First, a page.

Morphological analysis and senescence-associated (SA) β-galactosidase staining

The molecular marker of cell-aging in vitro for HDFs (SA β-gal activity) was determined by senescent cells staining kit (Sigma, USA) according to the manufacturer's instruction. Senescent cells were stained blue after 4 h of incubation with β-galactosidase staining solution containing 5-bromo-4-chloro-3-indolyl-β-D-galactosidase (X-gal) at 37°C.

Primer design

Primers for human GAPDH were designed from listed NIH GenBank database using Primer 3 software and blasted against GenBank database sequences for specificity confirmation. The sequence of GAPDH primers is shown in Table 2.

Table 2. Primer sequences of GAPDH

RNA extraction

Total RNA from cultured HDFs in different treatment groups was extracted using TRI Reagent (Molecular Research Center, USA) according to the manufacturer's instruction. Polyacryl Carrier (Molecular Research Center, USA) was added in each extraction to precipitate the total RNA. Extracted RNA pellet was then washed with 75% ethanol and dried before dissolved in RNase and DNase free distilled water [35]. The yield and purity of the extracted total RNA were determined by Nanodrop (Thermo Scientific, USA) in triplicates. Total RNA concentration was then adjusted to 50-100 ng/μl before stored at -80°C immediately after extraction.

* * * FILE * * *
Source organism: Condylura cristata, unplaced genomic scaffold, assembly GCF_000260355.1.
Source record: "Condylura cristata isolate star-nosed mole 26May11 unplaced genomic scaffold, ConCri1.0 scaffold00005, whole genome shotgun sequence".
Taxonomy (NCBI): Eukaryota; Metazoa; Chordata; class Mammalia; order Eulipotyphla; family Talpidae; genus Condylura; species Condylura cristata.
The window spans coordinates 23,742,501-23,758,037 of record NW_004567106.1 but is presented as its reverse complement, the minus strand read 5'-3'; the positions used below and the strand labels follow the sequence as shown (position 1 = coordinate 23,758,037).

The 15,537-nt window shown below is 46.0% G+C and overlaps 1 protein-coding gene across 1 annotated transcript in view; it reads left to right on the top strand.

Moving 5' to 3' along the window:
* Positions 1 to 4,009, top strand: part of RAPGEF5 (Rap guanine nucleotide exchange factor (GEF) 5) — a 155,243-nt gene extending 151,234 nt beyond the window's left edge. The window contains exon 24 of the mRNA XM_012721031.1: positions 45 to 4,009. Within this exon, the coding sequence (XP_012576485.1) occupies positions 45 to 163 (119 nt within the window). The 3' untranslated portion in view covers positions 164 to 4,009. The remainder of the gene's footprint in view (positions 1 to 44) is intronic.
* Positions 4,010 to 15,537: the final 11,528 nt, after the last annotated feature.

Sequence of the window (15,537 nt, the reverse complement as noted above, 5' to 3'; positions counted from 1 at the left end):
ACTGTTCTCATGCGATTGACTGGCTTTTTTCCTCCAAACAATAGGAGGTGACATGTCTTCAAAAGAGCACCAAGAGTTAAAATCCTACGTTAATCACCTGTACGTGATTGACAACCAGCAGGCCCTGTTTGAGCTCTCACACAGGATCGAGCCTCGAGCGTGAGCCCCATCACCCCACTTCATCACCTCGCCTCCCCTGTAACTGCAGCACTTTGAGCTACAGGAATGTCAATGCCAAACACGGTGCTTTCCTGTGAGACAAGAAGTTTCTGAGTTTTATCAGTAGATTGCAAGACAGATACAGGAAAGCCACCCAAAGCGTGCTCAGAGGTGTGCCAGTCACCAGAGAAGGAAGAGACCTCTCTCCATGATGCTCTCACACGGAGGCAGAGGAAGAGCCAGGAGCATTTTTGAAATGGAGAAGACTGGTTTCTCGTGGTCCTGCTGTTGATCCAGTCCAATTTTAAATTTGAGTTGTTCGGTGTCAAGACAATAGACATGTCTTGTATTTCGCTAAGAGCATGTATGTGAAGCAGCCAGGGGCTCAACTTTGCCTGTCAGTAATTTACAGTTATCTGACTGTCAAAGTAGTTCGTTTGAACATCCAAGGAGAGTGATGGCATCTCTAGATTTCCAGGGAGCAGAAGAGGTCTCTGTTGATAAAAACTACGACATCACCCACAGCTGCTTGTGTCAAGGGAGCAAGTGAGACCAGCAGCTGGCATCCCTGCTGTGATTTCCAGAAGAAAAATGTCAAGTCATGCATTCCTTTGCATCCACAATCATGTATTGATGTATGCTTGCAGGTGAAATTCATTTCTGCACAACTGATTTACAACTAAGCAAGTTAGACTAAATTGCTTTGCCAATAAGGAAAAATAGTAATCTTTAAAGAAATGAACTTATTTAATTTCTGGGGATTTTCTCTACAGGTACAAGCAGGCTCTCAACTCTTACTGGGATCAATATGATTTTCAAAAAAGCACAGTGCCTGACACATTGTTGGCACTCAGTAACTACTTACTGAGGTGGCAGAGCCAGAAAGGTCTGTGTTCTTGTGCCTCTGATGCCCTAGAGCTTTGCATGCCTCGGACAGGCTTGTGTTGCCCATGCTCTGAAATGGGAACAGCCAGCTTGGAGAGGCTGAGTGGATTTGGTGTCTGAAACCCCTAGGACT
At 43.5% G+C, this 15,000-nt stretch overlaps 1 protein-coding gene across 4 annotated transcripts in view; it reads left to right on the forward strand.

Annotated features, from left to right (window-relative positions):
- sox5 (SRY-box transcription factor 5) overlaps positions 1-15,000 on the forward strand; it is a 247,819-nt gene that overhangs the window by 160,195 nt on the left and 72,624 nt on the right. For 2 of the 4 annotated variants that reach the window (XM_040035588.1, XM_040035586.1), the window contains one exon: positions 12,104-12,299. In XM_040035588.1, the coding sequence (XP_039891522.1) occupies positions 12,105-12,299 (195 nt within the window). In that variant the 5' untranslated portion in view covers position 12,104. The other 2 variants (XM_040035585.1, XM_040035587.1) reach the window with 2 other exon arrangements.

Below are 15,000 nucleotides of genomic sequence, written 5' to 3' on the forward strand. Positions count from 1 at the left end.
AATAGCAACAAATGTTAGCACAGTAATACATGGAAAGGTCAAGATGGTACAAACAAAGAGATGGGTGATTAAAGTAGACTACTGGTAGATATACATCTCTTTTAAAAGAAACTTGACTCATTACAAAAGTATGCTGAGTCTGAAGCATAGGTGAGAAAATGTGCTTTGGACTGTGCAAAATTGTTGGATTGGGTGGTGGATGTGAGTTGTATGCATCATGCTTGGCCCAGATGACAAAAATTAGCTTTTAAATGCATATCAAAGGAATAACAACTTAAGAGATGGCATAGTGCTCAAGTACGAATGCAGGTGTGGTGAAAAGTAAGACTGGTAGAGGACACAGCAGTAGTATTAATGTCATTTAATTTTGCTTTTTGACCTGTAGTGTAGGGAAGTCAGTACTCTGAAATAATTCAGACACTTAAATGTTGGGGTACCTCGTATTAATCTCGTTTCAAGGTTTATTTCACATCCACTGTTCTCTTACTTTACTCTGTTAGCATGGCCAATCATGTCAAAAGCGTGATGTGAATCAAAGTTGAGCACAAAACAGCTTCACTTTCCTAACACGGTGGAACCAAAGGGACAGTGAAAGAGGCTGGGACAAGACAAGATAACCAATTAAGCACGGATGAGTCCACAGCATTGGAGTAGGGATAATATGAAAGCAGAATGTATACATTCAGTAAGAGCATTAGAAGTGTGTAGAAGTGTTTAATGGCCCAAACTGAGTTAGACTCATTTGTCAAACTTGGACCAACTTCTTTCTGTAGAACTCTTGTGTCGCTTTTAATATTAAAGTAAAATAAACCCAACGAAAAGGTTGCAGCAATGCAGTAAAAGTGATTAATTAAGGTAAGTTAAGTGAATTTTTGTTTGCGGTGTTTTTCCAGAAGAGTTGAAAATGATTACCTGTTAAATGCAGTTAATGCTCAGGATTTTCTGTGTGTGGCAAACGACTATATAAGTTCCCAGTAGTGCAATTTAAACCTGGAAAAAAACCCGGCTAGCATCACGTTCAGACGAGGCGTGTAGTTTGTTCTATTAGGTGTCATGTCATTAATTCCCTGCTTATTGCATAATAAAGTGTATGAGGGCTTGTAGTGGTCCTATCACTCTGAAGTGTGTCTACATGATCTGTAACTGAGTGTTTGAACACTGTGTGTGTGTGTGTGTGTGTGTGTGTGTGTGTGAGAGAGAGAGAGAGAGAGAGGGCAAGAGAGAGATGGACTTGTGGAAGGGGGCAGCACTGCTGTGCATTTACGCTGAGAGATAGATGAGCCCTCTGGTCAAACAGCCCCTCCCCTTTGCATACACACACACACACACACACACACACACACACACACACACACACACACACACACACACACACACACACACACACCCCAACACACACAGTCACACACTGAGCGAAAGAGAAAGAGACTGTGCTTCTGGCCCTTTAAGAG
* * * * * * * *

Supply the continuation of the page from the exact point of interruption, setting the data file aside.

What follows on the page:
Real time RT-PCR

Quantitative real-time RT-PCR reaction was carried out using 1 μl (50-100 ng/μl) total RNA as template; 1 ul of forward and reverse primers of GAPDH and iScript One-Step RT-PCR reagent with SYBR Green (Bio-Rad, USA). Reactions were conducted using Bio-Rad iCycler with reaction profile as follows; cDNA synthesis for 30 min at 50°C; pre-denaturation for 2 min at 94°C; PCR amplification for 38 cycles with 10 sec at 94°C and 30 sec at 61°C. This was followed by a melt curve analysis to determine the reaction specificity. Agarose gel electrophoresis was performed for confirmation of the size of PCR product.